Perera was a regular in the Sri Lankan Under-19 teams since 2007. He, then, debuted for the Colts Cricket Club in 2009. The dashing young batsman etched his name in the Sri Lankan cricket folklore when he slammed 336 from just 275 deliveries for the Colts against Saracens at Havelock Park, Colombo. The hurricane knock, featuring 14 maximums and 29 hits to the fence, is the only triple century in the history of the domestic competition.
His short-arm jabs, pick-up hits and square cuts provoked inevitable comparisons with Jayasuriya. Much like Jayasuriya, Kusal is known to have a penchant for big runs. He carried on, scoring prolifically at the domestic circuit to bang hard on the national selectors’ doors. Kusal is a handy wicket-keeper as well.
An injury to Kumar Sangakkara paved way for Perera’s ODI debut in Jaunuary 2013 in Adelaide. He batted at Number 4, scoring an unbeaten 14 in a charming little cameo, seeing Sri Lanka past the finish line along with centurion, Thirimanne.
Identifying the spirit of adventure in his batsmanship, the Sri Lankan think-tank bumped him up to the top of the order in the short T20I series that followed the ODIs. Needless to say, the southpaw’s pyrotechnics gave the Emerald Islanders the edge.
More success was to follow, this time in the Indian subcontinent, where Rajasthan Royals netted his services for 2013 Indian T20 League, although he was relegated to the sidelines for the bulk of the tourney.
Joining hands with Tillakaratne Dilshan, Perera has provided brief glimpses of tearing open the portal to the 1996 Jayasuriya-Kaluwitharana era. Having enjoyed a successful 2014-15 season in ODIs, Perera earned his maiden call-up for Tests in July-August 2015 against india. He compiled half-centuries in both innings on his debut and became only the second Sri Lankan to do so.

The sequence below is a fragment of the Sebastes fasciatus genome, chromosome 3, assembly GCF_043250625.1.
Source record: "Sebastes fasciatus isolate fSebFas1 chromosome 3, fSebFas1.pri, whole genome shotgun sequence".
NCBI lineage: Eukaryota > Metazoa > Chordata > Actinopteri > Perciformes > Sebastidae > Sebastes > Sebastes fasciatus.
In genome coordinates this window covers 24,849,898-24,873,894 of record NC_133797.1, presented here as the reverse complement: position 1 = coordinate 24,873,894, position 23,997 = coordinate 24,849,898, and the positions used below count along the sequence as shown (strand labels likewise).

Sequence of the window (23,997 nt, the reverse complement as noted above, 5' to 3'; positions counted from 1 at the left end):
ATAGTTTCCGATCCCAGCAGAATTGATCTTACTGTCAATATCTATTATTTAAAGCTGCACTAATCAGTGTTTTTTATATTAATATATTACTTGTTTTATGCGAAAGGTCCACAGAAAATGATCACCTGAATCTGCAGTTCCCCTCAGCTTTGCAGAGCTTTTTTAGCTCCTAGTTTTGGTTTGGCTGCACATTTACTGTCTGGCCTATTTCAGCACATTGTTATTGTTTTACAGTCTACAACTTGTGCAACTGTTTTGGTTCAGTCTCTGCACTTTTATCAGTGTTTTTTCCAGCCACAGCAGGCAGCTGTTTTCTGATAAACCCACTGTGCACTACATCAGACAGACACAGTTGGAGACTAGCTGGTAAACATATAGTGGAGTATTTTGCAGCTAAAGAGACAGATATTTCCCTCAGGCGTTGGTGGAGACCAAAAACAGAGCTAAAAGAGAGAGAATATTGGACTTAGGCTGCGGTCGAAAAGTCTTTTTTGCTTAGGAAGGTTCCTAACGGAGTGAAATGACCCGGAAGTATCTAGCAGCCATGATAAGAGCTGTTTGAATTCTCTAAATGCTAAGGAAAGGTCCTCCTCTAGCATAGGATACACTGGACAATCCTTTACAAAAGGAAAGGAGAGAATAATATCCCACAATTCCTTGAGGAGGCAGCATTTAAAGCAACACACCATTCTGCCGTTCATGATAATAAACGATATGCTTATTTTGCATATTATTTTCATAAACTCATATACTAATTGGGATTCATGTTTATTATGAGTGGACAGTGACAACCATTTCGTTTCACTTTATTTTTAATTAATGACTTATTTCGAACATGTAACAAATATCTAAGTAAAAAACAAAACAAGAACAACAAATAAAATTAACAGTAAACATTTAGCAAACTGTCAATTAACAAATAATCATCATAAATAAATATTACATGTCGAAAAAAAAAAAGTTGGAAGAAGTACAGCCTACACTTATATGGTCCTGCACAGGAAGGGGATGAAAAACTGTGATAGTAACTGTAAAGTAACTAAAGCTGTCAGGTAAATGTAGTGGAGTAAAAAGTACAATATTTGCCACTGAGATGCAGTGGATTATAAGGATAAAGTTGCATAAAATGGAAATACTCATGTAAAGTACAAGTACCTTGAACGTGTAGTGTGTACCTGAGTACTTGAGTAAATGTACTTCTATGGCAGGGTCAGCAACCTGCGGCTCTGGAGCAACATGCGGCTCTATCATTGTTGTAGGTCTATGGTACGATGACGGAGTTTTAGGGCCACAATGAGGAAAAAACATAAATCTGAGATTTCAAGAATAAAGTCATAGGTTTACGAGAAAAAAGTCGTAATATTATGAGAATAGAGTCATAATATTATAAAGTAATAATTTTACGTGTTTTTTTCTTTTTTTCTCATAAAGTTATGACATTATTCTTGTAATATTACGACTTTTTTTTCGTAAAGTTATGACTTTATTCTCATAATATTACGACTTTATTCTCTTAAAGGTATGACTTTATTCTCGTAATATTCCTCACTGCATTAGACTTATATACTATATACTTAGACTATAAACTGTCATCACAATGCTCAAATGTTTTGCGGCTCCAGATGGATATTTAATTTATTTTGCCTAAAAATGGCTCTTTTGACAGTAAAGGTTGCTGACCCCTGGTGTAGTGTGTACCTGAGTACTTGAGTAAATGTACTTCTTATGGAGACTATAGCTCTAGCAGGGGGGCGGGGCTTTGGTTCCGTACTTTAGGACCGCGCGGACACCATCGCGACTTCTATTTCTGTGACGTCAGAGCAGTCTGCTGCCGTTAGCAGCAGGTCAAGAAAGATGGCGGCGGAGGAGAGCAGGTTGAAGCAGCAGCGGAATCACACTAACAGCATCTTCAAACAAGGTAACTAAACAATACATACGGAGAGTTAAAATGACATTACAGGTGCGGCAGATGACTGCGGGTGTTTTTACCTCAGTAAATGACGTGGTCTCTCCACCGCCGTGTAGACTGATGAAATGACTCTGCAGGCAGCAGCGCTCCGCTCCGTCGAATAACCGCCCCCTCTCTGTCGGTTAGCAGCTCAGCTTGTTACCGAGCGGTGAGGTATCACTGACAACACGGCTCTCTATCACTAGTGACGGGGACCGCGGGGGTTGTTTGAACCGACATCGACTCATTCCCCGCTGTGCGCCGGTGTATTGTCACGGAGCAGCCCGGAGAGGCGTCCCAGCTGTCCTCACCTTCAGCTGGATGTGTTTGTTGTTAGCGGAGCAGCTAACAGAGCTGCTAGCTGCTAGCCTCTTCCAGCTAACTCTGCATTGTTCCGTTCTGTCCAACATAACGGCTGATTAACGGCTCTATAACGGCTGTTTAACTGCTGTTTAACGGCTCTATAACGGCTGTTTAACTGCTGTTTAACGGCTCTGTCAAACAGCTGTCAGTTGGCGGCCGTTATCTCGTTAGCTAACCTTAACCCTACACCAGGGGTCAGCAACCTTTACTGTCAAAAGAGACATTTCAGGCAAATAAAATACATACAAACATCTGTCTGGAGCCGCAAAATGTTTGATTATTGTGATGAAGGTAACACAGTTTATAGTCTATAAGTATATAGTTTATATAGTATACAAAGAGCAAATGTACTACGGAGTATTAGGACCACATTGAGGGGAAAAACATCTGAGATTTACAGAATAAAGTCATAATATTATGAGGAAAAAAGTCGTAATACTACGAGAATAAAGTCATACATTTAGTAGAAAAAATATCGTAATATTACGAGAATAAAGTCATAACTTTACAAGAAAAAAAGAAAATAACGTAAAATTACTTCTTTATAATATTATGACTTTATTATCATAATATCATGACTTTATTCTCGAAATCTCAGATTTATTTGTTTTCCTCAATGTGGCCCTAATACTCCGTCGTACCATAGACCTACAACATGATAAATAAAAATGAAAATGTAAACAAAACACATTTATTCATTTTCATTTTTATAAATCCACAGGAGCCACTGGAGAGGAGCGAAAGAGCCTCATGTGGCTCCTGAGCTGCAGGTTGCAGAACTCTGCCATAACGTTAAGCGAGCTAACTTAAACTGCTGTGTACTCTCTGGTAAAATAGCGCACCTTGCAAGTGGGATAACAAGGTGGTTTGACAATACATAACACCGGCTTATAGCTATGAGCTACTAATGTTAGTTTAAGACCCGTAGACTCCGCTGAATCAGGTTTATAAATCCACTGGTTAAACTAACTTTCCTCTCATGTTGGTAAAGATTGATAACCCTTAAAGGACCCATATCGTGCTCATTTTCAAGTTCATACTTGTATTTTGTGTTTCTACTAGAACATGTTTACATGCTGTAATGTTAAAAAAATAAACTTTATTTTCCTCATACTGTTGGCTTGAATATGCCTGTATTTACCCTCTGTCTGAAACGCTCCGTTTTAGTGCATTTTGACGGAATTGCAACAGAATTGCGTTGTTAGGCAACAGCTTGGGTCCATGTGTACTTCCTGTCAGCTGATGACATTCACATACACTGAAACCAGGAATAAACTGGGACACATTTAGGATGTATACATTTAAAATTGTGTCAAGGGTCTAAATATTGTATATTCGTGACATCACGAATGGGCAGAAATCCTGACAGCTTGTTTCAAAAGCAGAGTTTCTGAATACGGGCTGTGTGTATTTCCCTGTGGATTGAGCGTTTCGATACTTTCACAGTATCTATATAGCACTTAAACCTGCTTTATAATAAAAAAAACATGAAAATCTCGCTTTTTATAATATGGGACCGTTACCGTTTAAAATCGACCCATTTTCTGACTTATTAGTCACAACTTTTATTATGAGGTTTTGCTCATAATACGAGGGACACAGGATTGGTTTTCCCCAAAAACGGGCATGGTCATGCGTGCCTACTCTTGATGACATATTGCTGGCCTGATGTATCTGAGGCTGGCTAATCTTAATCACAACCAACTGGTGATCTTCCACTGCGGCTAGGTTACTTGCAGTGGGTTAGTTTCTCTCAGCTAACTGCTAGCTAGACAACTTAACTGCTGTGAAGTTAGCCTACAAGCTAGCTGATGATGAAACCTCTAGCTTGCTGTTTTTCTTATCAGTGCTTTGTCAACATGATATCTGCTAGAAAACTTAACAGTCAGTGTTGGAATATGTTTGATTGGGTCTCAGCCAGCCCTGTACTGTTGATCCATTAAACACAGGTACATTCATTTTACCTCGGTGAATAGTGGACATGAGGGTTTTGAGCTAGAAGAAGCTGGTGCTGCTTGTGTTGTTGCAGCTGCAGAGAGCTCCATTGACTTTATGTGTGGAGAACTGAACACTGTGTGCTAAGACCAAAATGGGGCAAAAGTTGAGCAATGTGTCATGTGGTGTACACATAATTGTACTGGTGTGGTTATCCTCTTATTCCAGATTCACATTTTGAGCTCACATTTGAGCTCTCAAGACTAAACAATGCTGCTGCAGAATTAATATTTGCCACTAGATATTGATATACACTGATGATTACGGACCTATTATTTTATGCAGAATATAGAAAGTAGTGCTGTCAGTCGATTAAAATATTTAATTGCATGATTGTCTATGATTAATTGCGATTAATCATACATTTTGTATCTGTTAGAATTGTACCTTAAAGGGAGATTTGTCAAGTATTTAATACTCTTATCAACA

Tragedy struck late in 2015 with a failed dope test, where his urine sample tested positive for a banned substance – forcing the SLC to pull him out of all future tours. His future looked in dismay when he tested positive for a performance enhancing drug, 19-Norandrostenedione in both his ‘A’ and ‘B’ samples. However with his board backing him to the hilt, he underwent ploygraphic tests to prove his innocence and came out with success. Not before losing nearly seven months of cricket.
His performances on his comeback remain just as erratic and inconsistent, but it is the potential he threatens to unleash that keeps him in the side on most occasions in all formats. Not for no reason does he boast of the record for the highest strike rate of 272 in an innings of over 50 runs – one where he overtook his lookalike and idol, Sanath Jayasuriya.
World Cup through the years
Not part of the initial 2015 World Cup squad, he was a late draft in for the injured Dimuth Karunaratne midway through the tournament. With opportunities in only a couple of matches – a quickfire 24 in the first batting in the middle-order and a failure opening in the innings in the second – he just didn’t have the time to leave an impact as Sri Lanka crashed out in the quarter-finals. Now, with perhaps the best Test innings by a Sri Lankan batsman behind him earlier in the season, he comes into the 2019 World Cup with a senior batsman on whom the rather inexperienced side is going to rely heavily for good starts.